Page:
A delightful, onomatopoeic introduction to the interactive sounds of awakening animals.

SQUEAK!

A mouse inadvertently ignites an early-morning chain reaction.

As a breeze tickles his ear, a small mouse wakes with a wee “SQUEAK,” disturbing chipmunks in the branches above. Their chitter-chatter dislodges pine cones that “KERPLOP” into the river, prompting resting trout to leap with a “SPLISH” and a “SPLASH.” This awakens a sleeping elk, whose antlers bump a cottonwood tree with a resounding “KA-BONK!” In response, an eagle nesting in the tree takes flight with a “WAH-WHOOOOSH,” waking bear cubs in a cave, which causes their grumpy mother to “GRRRRRRR!” A nearby wolf pack joins in with yips and long, drawn-out howls, triggering a bighorn lamb to disturb loose rocks and gravel with a “RUMBLE BUMBLE BOOOOOOM!” An irritated bison bellows a loud “ARRRGRUMMMPHH!” Soon all creatures in the valley are awake and participating in a boisterous cacophony. Sprightly double-page spreads, realistically rendered with bold outlines of black gouache digitally colored in Photoshop, create the ideal backdrop for this unfolding medley. From the opening spread of the barely visible mouse asleep beneath a towering tree foregrounding a vista of river, meadow, and bluffs, each page turn artfully leads from one amusing event to the next, highlighting each animal in its habitat, while prominent placement of animal sounds in large font reinforces the auditory theme.

A delightful, onomatopoeic introduction to the interactive sounds of awakening animals. (Picture book. 4-7)

Pub Date: Aug. 27, 2019

ISBN: 978-0-525-51815-0

Page Count: 32

Publisher: Philomel

Review Posted Online: April 28, 2019

Kirkus Reviews Issue: May 15, 2019

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Hee haw.

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THE WONKY DONKEY

The print version of a knee-slapping cumulative ditty.

In the song, Smith meets a donkey on the road. It is three-legged, and so a “wonky donkey” that, on further examination, has but one eye and so is a “winky wonky donkey” with a taste for country music and therefore a “honky-tonky winky wonky donkey,” and so on to a final characterization as a “spunky hanky-panky cranky stinky-dinky lanky honky-tonky winky wonky donkey.” A free musical recording (of this version, anyway—the author’s website hints at an adults-only version of the song) is available from the publisher and elsewhere online. Even though the book has no included soundtrack, the sly, high-spirited, eye patch–sporting donkey that grins, winks, farts, and clumps its way through the song on a prosthetic metal hoof in Cowley’s informal watercolors supplies comical visual flourishes for the silly wordplay. Look for ready guffaws from young audiences, whether read or sung, though those attuned to disability stereotypes may find themselves wincing instead or as well.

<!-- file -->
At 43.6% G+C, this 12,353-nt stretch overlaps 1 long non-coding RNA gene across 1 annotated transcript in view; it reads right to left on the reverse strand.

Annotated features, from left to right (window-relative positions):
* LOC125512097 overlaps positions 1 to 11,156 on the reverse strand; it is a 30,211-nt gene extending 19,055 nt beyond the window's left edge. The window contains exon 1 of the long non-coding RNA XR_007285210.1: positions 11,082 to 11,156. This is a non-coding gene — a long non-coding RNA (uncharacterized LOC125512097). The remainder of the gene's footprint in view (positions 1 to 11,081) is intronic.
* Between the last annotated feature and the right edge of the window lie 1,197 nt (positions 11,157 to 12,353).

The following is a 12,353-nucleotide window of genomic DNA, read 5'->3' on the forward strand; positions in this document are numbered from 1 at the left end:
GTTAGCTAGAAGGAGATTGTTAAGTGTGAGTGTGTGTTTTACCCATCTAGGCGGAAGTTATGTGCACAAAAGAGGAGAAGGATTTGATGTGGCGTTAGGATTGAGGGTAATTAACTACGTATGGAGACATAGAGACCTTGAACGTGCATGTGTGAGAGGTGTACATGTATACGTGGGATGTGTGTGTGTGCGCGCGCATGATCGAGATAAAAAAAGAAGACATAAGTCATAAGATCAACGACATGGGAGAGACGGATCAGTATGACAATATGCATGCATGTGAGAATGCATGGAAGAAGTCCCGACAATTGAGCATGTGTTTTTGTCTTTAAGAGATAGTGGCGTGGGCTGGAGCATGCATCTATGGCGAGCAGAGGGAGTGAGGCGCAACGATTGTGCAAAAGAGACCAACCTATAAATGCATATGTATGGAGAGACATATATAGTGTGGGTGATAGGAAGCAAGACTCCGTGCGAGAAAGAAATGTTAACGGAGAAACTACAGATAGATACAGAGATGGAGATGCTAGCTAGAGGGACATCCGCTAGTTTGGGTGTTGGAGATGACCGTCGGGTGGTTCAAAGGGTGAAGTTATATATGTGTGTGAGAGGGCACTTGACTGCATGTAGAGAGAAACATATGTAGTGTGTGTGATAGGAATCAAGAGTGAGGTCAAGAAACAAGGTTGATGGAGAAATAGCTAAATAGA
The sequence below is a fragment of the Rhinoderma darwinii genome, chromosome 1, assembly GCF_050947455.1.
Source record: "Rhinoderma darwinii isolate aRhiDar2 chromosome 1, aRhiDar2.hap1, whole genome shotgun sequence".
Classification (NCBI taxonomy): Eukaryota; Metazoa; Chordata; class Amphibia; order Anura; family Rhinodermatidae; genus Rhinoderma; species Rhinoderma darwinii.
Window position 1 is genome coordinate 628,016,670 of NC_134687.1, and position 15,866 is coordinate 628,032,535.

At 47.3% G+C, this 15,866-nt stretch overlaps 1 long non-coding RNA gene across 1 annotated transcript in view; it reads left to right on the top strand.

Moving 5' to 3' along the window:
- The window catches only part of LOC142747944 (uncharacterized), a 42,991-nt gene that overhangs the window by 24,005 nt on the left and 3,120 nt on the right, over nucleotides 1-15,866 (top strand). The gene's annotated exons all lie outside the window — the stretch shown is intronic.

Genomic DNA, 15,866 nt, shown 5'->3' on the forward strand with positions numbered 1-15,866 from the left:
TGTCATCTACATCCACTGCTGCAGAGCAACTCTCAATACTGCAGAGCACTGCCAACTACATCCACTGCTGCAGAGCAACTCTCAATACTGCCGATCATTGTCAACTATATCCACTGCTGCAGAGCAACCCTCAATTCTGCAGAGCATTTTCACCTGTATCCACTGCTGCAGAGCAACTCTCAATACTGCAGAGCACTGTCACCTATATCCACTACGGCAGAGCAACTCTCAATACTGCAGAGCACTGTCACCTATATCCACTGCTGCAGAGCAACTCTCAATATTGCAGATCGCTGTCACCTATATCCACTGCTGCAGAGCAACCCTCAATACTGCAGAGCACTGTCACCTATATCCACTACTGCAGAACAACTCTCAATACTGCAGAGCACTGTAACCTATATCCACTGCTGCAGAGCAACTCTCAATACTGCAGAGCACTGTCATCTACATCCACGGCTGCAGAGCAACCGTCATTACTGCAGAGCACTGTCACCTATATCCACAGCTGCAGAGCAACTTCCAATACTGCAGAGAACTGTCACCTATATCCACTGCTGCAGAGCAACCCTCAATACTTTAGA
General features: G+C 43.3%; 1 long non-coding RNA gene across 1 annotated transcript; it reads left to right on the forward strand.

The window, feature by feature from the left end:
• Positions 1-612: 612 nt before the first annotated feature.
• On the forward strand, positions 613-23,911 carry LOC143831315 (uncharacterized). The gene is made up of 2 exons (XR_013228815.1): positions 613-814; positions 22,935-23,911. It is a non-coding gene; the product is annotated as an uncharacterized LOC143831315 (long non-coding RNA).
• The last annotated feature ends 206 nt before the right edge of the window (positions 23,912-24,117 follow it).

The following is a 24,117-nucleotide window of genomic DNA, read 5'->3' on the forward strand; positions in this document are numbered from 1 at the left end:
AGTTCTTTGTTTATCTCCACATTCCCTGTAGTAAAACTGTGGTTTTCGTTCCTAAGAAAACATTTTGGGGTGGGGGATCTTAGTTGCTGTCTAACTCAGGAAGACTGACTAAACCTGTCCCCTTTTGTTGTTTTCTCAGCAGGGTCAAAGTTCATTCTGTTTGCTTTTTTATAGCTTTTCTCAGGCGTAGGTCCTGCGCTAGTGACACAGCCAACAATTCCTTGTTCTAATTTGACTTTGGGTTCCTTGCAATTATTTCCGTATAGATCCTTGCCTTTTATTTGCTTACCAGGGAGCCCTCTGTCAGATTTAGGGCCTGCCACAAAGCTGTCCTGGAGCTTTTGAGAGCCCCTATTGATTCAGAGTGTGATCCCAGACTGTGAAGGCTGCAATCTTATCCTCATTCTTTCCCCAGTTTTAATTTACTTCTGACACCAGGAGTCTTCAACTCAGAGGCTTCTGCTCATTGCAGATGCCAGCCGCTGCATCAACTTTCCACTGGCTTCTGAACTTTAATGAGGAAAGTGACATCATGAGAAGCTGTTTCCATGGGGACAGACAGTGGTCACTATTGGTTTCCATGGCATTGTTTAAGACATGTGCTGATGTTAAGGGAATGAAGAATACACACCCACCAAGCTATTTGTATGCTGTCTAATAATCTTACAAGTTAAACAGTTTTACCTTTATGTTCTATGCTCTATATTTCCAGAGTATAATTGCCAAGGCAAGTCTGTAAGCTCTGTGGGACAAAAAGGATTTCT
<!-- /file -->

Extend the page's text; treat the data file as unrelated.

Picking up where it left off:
Hee haw. (Picture book. 5-7)

Pub Date: May 1, 2010

ISBN: 978-0-545-26124-1

Page Count: 26

Publisher: Scholastic

Review Posted Online: Dec. 29, 2018

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Serve this superbly designed title to all who relish slightly scary stories.

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CREEPY CARROTS!

Kids know vegetables can be scary, but rarely are edible roots out to get someone. In this whimsical mock-horror tale, carrots nearly frighten the whiskers off Jasper Rabbit, an interloper at Crackenhopper Field.

Jasper loves carrots, especially those “free for the taking.” He pulls some in the morning, yanks out a few in the afternoon, and comes again at night to rip out more. Reynolds builds delicious suspense with succinct language that allows understatements to be fully exploited in Brown’s hilarious illustrations. The cartoon pictures, executed in pencil and then digitally colored, are in various shades of gray and serve as a perfectly gloomy backdrop for the vegetables’ eerie orange on each page. “Jasper couldn’t get enough carrots … / … until they started following him.” The plot intensifies as Jasper not only begins to hear the veggies nearby, but also begins to see them everywhere. Initially, young readers will wonder if this is all a product of Jasper’s imagination. Was it a few snarling carrots or just some bathing items peeking out from behind the shower curtain? The ending truly satisfies both readers and the book’s characters alike. And a lesson on greed goes down like honey instead of a forkful of spinach.

Serve this superbly designed title to all who relish slightly scary stories. (Picture book. 4-7)

Pub Date: Aug. 21, 2012

ISBN: 978-1-4424-0297-3

Page Count: 40

Publisher: Simon & Schuster

Review Posted Online: May 2, 2012

Kirkus Reviews Issue: Aug. 1, 2012

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